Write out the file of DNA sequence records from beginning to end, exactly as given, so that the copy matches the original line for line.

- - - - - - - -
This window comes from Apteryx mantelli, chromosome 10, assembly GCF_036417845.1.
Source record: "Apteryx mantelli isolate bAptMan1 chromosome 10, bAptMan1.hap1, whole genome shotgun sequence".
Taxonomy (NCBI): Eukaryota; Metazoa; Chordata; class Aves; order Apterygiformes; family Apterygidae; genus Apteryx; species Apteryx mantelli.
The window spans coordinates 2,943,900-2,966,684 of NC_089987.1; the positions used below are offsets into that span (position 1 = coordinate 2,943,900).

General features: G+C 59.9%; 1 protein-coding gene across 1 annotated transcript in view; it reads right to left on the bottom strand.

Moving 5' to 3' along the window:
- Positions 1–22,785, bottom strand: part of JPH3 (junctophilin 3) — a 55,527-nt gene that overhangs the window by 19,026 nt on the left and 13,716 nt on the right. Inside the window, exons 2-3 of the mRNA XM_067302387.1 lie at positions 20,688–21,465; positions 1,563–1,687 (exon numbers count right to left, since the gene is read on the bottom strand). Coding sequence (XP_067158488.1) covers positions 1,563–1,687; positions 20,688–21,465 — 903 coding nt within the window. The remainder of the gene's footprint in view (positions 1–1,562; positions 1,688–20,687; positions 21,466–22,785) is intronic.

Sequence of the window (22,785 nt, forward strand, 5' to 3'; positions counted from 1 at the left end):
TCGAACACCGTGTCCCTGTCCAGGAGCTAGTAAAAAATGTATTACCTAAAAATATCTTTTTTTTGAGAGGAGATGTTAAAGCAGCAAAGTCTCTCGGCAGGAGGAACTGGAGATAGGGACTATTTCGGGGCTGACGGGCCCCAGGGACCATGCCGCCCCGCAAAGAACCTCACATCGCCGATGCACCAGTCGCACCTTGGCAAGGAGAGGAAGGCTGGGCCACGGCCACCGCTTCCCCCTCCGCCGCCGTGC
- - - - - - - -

This window comes from Apteryx mantelli, chromosome 10, assembly GCF_036417845.1.
Source record: "Apteryx mantelli isolate bAptMan1 chromosome 10, bAptMan1.hap1, whole genome shotgun sequence".
Taxonomy (NCBI): Eukaryota; Metazoa; Chordata; class Aves; order Apterygiformes; family Apterygidae; genus Apteryx; species Apteryx mantelli.
The window spans coordinates 2,943,900-2,966,684 of NC_089987.1; the positions used below are offsets into that span (position 1 = coordinate 2,943,900).

General features: G+C 59.9%; 1 protein-coding gene across 1 annotated transcript in view; it reads right to left on the bottom strand.

Moving 5' to 3' along the window:
- Positions 1–22,785, bottom strand: part of JPH3 (junctophilin 3) — a 55,527-nt gene that overhangs the window by 19,026 nt on the left and 13,716 nt on the right. Inside the window, exons 2-3 of the mRNA XM_067302387.1 lie at positions 20,688–21,465; positions 1,563–1,687 (exon numbers count right to left, since the gene is read on the bottom strand). Coding sequence (XP_067158488.1) covers positions 1,563–1,687; positions 20,688–21,465 — 903 coding nt within the window. The remainder of the gene's footprint in view (positions 1–1,562; positions 1,688–20,687; positions 21,466–22,785) is intronic.

Sequence of the window (22,785 nt, forward strand, 5' to 3'; positions counted from 1 at the left end):
TCGAACACCGTGTCCCTGTCCAGGAGCTAGTAAAAAATGTATTACCTAAAAATATCTTTTTTTTGAGAGGAGATGTTAAAGCAGCAAAGTCTCTCGGCAGGAGGAACTGGAGATAGGGACTATTTCGGGGCTGACGGGCCCCAGGGACCATGCCGCCCCGCAAAGAACCTCACATCGCCGATGCACCAGTCGCACCTTGGCAAGGAGAGGAAGGCTGGGCCACGGCCACCGCTTCCCCCTCCGCCGCCGTGC